VOL. 130 | NO. 245 | Thursday, December 17, 2015
SMALL BUSINESS SPOTLIGHT
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Evaporcool Solutions Cools Off the Hot Air
By LANCE WIEDOWER
Evaporcool Solutions is doing its part for the environment from its home base in Memphis.
Founded in 2004, Evaporcool manufactures and sells energy efficient technology that is targeted for the commercial HVAC market across the U.S., with applicability around the world. Imagine a custom-built frame that is installed on the exterior of an air conditioning system.
Evaporcool plant manager James Rantzow peels back the filter used in the company’s proprietary EZ-Frame cooling system.
(Daily News/Andrew J. Breig)
It’s especially useful during the heat of summer when the outside temperature is 90 degrees or higher. As the compressor pulls in that air, it takes a greater amount of energy to cool it to the desired temperature, say 70 degrees.
But what if a cooling high-pressure mist of water blasts the hot air as it enters the system, meaning that 90-degree air is closer to 70 degrees before it even runs through the compressor. The result is an immediate reduction of energy consumption to get the air to the same desired temperature.
And the company continues to grow, as seen by last year’s addition of the Kemmons Wilson Cos. as a strategic equity investor. It works in the U.S., but the potential is global.
“We’re building a team across the country as we see a huge opportunity,” said Ben Taube, senior vice president at Evaporcool. “This is a global opportunity because if you look around the world what’s driving energy consumption is the need for air conditioning.”
The Evaporcool system has smart control technology that uses a variety of data sensor inputs in real time to know the temperature. A microprocessor computer is embedded in the technology that analyzes the outside temperature and blasts the proper cold stream of water to get the temp to 70 degrees.
The system doesn’t spray out a constant stream of cold water. In fact, the water sprays in short 10-second bursts.
“We do that on purpose so we don’t waste water,” Taube said.
The technology that today is known as the Evaporcool system was based on finding an innovative way to capture cool water that could be used in an evaporative cooling process in a residential setting. A group of founders led by Sheldon Smith, the current chairman of the company, realized an immediate need in the commercial sector that could revolutionize cooling systems.
Since that time, the focus has been on commercial applications. That early system was built with hand tools and materials bought at a hardware store. Today, the system is developed by a team of engineers, product designers and HVAC technicians.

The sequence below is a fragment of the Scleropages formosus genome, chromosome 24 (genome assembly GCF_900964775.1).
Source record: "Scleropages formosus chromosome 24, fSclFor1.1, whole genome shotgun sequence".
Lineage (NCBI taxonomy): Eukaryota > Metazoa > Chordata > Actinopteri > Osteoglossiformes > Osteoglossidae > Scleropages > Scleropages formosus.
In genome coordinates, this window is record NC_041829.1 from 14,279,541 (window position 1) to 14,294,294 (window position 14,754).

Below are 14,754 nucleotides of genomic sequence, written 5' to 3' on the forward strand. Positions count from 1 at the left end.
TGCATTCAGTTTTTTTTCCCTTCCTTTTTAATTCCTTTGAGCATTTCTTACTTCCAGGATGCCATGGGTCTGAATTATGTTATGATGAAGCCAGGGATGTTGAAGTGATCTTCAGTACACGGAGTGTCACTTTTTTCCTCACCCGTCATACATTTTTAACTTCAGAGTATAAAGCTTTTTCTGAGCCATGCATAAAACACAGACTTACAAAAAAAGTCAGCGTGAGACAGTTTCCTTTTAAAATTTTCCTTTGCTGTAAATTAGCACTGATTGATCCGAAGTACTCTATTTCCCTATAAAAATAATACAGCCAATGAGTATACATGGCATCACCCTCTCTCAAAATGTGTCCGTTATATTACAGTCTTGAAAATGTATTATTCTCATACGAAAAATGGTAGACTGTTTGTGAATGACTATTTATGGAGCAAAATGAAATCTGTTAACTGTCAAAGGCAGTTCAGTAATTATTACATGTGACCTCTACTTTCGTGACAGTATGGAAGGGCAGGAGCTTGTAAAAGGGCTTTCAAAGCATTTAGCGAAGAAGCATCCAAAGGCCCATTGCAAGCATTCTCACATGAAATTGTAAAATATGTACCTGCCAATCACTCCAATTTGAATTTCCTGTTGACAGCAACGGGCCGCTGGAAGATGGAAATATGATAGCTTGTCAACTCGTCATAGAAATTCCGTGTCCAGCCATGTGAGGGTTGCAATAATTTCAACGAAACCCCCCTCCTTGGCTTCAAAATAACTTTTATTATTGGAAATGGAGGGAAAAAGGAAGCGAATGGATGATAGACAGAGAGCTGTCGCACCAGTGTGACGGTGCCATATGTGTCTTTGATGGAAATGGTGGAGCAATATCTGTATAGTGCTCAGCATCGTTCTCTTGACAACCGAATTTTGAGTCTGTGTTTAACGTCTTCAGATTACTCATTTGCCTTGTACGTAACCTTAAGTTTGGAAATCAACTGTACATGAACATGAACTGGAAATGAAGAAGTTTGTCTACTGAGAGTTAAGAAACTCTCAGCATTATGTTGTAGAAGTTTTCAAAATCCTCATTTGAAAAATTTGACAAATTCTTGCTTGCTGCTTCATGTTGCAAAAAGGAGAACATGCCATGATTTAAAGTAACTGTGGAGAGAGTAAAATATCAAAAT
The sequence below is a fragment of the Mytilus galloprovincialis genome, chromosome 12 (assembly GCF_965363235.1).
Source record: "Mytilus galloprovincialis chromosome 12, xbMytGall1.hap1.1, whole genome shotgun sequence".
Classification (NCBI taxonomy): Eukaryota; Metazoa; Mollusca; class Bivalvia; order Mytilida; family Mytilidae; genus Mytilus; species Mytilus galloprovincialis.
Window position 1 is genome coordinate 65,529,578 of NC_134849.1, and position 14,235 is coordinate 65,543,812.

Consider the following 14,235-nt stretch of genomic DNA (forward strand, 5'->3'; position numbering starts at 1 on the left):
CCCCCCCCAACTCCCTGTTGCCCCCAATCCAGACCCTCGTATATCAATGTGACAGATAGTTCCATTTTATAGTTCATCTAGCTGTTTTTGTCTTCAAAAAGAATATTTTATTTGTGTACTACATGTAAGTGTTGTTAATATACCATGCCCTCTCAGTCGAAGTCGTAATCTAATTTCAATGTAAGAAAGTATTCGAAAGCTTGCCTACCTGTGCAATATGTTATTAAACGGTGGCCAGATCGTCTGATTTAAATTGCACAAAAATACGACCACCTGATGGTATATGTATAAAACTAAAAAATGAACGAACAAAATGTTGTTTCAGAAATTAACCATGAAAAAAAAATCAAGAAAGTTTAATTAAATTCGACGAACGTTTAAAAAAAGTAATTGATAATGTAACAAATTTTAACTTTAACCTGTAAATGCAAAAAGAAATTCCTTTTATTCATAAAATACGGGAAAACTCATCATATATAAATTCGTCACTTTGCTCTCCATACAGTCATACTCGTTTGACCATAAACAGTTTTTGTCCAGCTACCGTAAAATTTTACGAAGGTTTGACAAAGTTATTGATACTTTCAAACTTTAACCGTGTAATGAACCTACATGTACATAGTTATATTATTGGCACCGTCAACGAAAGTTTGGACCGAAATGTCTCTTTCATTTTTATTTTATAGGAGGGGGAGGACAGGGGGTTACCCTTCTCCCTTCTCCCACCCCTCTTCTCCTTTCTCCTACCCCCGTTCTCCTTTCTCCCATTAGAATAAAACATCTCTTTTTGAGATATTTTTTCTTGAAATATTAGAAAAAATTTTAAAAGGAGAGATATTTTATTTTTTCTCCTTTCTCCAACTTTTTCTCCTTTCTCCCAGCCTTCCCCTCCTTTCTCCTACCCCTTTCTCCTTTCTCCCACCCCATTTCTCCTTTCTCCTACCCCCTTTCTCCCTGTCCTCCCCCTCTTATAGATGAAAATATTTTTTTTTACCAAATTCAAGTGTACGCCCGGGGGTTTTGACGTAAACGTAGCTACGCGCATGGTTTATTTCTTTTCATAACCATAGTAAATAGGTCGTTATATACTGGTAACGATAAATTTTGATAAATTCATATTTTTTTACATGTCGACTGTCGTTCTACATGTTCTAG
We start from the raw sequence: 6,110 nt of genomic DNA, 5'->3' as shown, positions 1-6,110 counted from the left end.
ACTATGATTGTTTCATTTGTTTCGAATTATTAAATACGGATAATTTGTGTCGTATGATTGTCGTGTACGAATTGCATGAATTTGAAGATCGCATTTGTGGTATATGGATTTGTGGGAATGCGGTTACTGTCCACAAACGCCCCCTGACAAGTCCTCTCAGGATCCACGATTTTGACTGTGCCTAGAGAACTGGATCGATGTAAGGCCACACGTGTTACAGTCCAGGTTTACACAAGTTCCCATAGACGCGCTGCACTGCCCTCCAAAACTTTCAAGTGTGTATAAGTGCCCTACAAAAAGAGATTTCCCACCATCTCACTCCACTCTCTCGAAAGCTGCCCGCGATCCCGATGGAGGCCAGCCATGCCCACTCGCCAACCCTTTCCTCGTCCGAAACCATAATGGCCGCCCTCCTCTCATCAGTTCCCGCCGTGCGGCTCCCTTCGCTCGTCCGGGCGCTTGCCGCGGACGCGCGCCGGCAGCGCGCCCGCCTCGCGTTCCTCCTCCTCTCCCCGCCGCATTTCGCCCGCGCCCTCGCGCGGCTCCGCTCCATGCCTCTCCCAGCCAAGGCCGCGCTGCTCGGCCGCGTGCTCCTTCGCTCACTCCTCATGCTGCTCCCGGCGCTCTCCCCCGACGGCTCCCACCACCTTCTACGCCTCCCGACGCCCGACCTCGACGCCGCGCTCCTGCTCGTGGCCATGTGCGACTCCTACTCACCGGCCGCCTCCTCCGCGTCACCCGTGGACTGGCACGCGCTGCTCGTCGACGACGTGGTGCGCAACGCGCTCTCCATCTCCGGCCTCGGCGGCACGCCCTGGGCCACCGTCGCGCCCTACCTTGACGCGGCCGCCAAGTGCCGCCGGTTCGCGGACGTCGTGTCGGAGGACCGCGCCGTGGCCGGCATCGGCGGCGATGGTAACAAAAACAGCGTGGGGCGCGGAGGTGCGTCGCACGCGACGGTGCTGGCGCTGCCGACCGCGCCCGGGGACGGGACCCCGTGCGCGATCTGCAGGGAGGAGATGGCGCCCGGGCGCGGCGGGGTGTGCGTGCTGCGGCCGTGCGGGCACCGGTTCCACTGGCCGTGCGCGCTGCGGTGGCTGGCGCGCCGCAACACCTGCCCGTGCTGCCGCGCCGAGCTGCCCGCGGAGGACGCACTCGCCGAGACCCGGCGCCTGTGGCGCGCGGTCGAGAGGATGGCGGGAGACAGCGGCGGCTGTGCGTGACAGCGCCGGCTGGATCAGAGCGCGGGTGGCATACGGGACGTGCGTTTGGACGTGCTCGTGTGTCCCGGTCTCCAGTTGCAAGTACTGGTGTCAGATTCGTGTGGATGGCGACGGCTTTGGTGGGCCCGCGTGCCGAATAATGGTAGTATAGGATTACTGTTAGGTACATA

While all of Evaporcool’s customers are in the commercial realm, it’s not just a corporate office here and a retail outlet there. The company works with HVAC equipment manufacturers who put the system on units directly out of the factory, as well as on units they service.
Evaporcool also works with commercial HVAC servicing companies that maintain units for customers.
“Maybe somewhere like Tucson, Arizona, where it’s 112 outside. It’s impossible to keep a unit online. But if we can reduce that temperature by 20 degrees, it’s night and day for them.”
Independently, Evaporcool’s sales team will work with businesses interested in adding the technology to their HVAC systems. And a fourth target is utility companies.
“The utility market is changing and they’re looking for solutions,” Taube said. “It’s cheaper to reduce consumption at the end user than it is to build plants. You can reduce electricity for them and you can reduce the cost at these power plants.”
On this front, Evaporcool Solutions, in partnership with NRG Energy, was awarded a contract in November for the Local Capacity Requirement Preferred Resource Program, a long-term plan to enhance electric grid reliability by developing portfolios of new, clean energy resources by 2022 in Southern California.
Evaporcool will work to reduce electricity consumption of commercial air conditioning by 72.5 megawatts in the Southern California Edison footprint. The California Public Utilities Commission approved the contract that enables Evaporcool to market, install and commission its precooling systems throughout Southern California.
The reduction of 72.5 megawatts of power is equal to reducing the power consumption of 72,500 residential homes annually. Evaporcool will target commercial air conditioning systems that are larger than 20 tons.
“There’s not just one standard typical customer,” Taube said. “We find that our sales are pretty diverse to the end user. Many times we’re working with customers who have air conditioning issues. Maybe somewhere like Tucson, Arizona, where it’s 112 outside. It’s impossible to keep a unit online. But if we can reduce that temperature by 20 degrees, it’s night and day for them.”
Other customers might have sustainability goals or needs for better operational efficiencies.
The Memphis headquarters, at 5100 Willfong Lane just off Covington Pike, houses the executive and sales teams, engineering department and manufacturing facility. The frames and components are assembled in the plant according to measurements for each unit, whether 20 or 100 tons.
That’s also where the engineering department works to evolve the technology of the product.
“You live and learn from experiences in the field,” Taube said. “From the early days to today we’ve made significant revisions that make it more user friendly.”
Those include changing how the system is attached to AC units. In the beginning it was attached via screws, but now magnets make it easier to move. And the filtering system is now held on with Velcro, offering easier access for servicing.